Tuesday, November 23, 2010

SPECIAL FEATURE : Canadian Hip-Hop: A Bright New Day (Pt. I)

Rapper Shad K, one of my favourites. (Photo: Brenda Lee)
Welcome to the first Special Feature on earbuds & ticket stubs on Canadian hip hop, titled A Bright New Day, which originated as my final research paper for the World Pop Music class at UBC.

There's also a corresponding playlist to go along with the feature, which you can listen to here on CBC Radio 3.

Enjoy, and let me know what you think by leaving a comment!

Part I. Brief overview of Canadian music context

Canada is the world’s second largest country by land mass, stretching from the Pacific Ocean on the west to the Atlantic on the east (“Canada”). Within its borders, there are temperate rainforests, continental mountain ranges, flatlands, tundras, islands, and other numerous natural divides, above and beyond the sheer distance from British Columbia to Prince Edward Island. Separated into ten provinces to the south and three territories to the north, any discussions regarding Canadian culture needs to take into consideration the sheer geographic difficulties of the nation.

It should come as little surprise then, that there are several popular music genres within Canada, and that many of these music scenes are localized in specific regions. So although genres such as classical, rock, and country are generally popular, folk traditions, especially those stemming from Celtic roots, tend to be regionalized on the east coast, whereas Chansonniers (French singer-songwriters) are localized in the French population in Quebec (“Music of Canada”). Other genres, such as electronic music, hip hop and hardcore punk tend to thrive in major cities such as Vancouver and Toronto, the most populated city in the country.

Although Canada is the second largest nation, it stands at number 36 in terms of population size, and 228th in terms of population density (“Canada”). Morrow’s 2000 data shows 82% of record sales in Canada are imported (195). Similarly, Krims identifies that over 85% of our national expenditures on recorded music goes to multinational companies based outside of Canada (177). All major record labels in Canada are foreign owned, with only a fraction of their money invested in Canadian talent. Successful Canadian artists such as Celine Dion, Neil Young and Bryan Adams have all had to leave the country in order to be viable economically (Krims 177).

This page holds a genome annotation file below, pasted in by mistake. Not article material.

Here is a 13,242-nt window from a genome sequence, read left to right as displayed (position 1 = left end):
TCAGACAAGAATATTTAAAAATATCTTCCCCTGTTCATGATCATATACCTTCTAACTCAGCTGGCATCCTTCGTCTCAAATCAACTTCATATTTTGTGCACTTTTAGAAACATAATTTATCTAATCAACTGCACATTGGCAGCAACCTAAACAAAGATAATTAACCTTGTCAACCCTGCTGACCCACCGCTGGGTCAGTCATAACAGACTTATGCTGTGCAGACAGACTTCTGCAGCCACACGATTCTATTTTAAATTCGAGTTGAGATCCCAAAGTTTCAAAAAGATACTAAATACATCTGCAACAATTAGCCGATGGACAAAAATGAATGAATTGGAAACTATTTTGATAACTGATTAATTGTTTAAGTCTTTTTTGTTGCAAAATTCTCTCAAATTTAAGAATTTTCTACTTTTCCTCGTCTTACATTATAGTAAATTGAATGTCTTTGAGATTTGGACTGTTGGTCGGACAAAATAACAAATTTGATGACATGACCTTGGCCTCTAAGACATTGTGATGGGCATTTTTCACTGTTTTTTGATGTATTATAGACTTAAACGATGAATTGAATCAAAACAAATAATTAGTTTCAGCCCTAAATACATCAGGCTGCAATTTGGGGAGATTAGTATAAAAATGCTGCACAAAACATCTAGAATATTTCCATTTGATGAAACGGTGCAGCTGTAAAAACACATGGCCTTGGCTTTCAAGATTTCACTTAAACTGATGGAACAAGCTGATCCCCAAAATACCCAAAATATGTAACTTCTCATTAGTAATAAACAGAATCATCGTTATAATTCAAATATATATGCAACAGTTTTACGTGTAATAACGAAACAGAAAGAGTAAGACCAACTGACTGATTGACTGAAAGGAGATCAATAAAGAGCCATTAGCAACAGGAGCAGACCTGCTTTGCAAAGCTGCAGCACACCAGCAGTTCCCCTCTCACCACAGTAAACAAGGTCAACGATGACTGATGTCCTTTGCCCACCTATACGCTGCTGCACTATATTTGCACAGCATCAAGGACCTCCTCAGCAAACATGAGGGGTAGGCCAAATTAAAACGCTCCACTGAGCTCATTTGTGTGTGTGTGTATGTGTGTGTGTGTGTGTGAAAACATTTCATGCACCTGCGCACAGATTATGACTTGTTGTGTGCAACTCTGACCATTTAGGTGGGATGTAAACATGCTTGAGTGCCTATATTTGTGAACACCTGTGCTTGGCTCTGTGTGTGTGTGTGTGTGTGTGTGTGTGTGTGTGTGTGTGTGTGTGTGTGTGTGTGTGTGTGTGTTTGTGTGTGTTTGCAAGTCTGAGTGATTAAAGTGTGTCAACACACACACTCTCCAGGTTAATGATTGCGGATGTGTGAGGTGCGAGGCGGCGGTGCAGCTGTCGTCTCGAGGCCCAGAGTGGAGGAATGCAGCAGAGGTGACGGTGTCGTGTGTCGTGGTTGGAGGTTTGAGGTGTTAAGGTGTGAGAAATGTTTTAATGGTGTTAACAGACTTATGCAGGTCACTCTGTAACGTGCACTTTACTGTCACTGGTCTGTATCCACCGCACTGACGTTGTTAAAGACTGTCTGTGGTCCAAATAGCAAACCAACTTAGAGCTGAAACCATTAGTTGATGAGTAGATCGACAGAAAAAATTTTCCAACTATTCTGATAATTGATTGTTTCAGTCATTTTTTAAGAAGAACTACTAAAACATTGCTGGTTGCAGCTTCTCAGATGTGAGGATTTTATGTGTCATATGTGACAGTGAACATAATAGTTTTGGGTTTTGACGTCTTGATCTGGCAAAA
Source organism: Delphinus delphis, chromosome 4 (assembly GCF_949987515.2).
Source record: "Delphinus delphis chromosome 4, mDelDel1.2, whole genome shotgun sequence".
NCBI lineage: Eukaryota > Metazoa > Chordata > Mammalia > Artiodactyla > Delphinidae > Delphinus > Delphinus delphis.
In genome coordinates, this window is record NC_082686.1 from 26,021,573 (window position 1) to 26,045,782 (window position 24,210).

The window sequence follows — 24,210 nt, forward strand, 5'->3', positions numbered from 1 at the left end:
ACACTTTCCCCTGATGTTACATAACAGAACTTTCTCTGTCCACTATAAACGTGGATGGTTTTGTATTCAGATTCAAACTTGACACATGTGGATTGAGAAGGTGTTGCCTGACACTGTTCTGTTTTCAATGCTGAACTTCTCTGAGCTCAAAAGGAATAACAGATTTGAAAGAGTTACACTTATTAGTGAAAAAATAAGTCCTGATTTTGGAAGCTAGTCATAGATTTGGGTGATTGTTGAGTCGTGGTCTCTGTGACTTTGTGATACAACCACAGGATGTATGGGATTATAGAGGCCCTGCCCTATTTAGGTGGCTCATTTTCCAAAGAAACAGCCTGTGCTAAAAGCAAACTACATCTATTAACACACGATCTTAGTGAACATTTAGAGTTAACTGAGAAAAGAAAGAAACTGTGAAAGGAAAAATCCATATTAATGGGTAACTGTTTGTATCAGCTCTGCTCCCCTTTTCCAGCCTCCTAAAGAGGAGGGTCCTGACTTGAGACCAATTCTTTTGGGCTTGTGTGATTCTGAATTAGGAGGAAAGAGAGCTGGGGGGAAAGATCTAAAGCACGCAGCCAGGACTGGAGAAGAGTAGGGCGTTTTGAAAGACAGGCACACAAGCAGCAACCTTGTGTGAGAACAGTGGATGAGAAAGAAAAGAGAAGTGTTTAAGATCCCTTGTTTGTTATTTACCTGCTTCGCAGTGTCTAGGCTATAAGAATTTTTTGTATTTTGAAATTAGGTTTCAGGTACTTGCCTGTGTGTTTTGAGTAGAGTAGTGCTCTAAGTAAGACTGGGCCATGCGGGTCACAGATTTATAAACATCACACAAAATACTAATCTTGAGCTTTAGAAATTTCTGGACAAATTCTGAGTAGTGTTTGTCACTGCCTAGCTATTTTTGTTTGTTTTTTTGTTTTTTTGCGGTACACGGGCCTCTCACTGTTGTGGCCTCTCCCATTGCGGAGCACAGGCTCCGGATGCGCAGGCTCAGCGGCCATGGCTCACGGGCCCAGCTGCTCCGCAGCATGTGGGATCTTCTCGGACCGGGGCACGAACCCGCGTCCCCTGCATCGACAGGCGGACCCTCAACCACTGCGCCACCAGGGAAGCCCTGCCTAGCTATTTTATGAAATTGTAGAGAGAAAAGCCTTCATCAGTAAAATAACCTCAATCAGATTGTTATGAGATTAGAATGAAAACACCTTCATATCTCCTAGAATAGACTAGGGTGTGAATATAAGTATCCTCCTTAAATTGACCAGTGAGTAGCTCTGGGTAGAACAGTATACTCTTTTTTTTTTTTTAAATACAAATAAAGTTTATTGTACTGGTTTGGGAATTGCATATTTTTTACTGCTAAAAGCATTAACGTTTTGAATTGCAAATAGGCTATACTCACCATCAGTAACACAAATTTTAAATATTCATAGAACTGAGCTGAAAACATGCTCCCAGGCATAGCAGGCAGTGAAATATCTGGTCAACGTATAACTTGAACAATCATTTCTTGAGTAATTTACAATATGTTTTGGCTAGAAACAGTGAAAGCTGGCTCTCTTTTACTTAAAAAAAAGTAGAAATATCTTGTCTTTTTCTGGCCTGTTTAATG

As a response to the market challenges posed by our geography and relatively sparse population, the federal government, via the Canadian Radio-television and Telecommunications Commission (CRTC), passed legislation mandating Canadian content (sometimes referred to as CANCON) in order to strengthen the Canadian music industry in the face of foreign competitors. Wikipedia states that “on January 18, 1971 regulations came into force requiring AM radio stations to devote 30 per cent of their musical selections to Canadian content” (“Music of Canada”). Currently, CANCON regulations dictate that radio stations have to play at least 35 percent Canadian content on their airwaves, leading to “an explosion in the 21st century of Canadian pop musicians dominating the airwaves unlike any era before” (“Music of Canada”). Unfortunately, this effect did not spread equally between different genres.

A great source of support for Canadian music, and in particular hip hop, emerged with the debut of MuchMusic in 1984 and its French equivalent MusiquePlus (“Music of Canada”). As the Wikipedia entry notes, these networks not only allowed both Anglophone and Francophone artists to gain exposure via television, but the networks created VideoFACT, a fund to help emerging artists produce their videos, as well as PromoFACT, a funding program to help new artists produce online press kits and websites. In sum, the success of the Canadian music industry, including hip hop, has relied greatly on the support of governmental legislation and the private sector, and its trajectory influenced immensely by these forces.

Works Cited:
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Chamberland, Roger. “Rap in Canada.” Global Noise: Rap and Hip-Hop Outside the USA. Ed. Mitchell, Tony. Middletown: Wesleyan University Press, 2001. 306-325. Print.
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